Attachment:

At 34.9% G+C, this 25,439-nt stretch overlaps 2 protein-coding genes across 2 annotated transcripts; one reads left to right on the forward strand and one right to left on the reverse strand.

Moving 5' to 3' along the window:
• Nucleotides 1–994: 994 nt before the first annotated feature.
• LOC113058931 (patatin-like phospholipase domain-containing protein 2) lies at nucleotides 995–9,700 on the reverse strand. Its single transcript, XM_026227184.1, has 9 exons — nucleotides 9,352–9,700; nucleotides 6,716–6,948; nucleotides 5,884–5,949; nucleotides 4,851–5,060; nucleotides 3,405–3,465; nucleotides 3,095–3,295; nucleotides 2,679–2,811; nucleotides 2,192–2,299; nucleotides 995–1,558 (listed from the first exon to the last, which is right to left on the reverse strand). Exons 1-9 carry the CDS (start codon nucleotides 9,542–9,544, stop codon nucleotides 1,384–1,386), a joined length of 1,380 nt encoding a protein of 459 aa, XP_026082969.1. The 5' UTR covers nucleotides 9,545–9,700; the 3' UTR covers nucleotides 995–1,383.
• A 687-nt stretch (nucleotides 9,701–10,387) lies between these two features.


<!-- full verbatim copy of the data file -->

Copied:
At 34.9% G+C, this 25,439-nt stretch overlaps 2 protein-coding genes across 2 annotated transcripts; one reads left to right on the forward strand and one right to left on the reverse strand.

Moving 5' to 3' along the window:
• Nucleotides 1–994: 994 nt before the first annotated feature.
• LOC113058931 (patatin-like phospholipase domain-containing protein 2) lies at nucleotides 995–9,700 on the reverse strand. Its single transcript, XM_026227184.1, has 9 exons — nucleotides 9,352–9,700; nucleotides 6,716–6,948; nucleotides 5,884–5,949; nucleotides 4,851–5,060; nucleotides 3,405–3,465; nucleotides 3,095–3,295; nucleotides 2,679–2,811; nucleotides 2,192–2,299; nucleotides 995–1,558 (listed from the first exon to the last, which is right to left on the reverse strand). Exons 1-9 carry the CDS (start codon nucleotides 9,542–9,544, stop codon nucleotides 1,384–1,386), a joined length of 1,380 nt encoding a protein of 459 aa, XP_026082969.1. The 5' UTR covers nucleotides 9,545–9,700; the 3' UTR covers nucleotides 995–1,383.
• A 687-nt stretch (nucleotides 9,701–10,387) lies between these two features.